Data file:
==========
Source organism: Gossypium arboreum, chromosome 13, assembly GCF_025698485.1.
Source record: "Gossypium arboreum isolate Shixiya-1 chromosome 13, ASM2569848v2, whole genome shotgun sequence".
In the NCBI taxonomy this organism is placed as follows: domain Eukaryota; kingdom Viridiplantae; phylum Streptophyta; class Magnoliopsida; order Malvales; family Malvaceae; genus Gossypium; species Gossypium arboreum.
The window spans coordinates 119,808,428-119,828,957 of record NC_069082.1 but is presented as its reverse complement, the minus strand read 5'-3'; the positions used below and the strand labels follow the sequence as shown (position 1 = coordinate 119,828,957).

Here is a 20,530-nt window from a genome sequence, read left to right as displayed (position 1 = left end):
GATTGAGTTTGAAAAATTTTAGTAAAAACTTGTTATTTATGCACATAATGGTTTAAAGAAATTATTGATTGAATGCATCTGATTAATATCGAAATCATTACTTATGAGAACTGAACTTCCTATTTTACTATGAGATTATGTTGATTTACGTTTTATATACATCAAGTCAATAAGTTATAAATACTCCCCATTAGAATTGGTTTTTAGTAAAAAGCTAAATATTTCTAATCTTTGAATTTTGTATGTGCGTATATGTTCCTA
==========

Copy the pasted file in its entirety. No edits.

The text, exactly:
Source organism: Gossypium arboreum, chromosome 13, assembly GCF_025698485.1.
Source record: "Gossypium arboreum isolate Shixiya-1 chromosome 13, ASM2569848v2, whole genome shotgun sequence".
In the NCBI taxonomy this organism is placed as follows: domain Eukaryota; kingdom Viridiplantae; phylum Streptophyta; class Magnoliopsida; order Malvales; family Malvaceae; genus Gossypium; species Gossypium arboreum.
The window spans coordinates 119,808,428-119,828,957 of record NC_069082.1 but is presented as its reverse complement, the minus strand read 5'-3'; the positions used below and the strand labels follow the sequence as shown (position 1 = coordinate 119,828,957).

Here is a 20,530-nt window from a genome sequence, read left to right as displayed (position 1 = left end):
GATTGAGTTTGAAAAATTTTAGTAAAAACTTGTTATTTATGCACATAATGGTTTAAAGAAATTATTGATTGAATGCATCTGATTAATATCGAAATCATTACTTATGAGAACTGAACTTCCTATTTTACTATGAGATTATGTTGATTTACGTTTTATATACATCAAGTCAATAAGTTATAAATACTCCCCATTAGAATTGGTTTTTAGTAAAAAGCTAAATATTTCTAATCTTTGAATTTTGTATGTGCGTATATGTTCCTA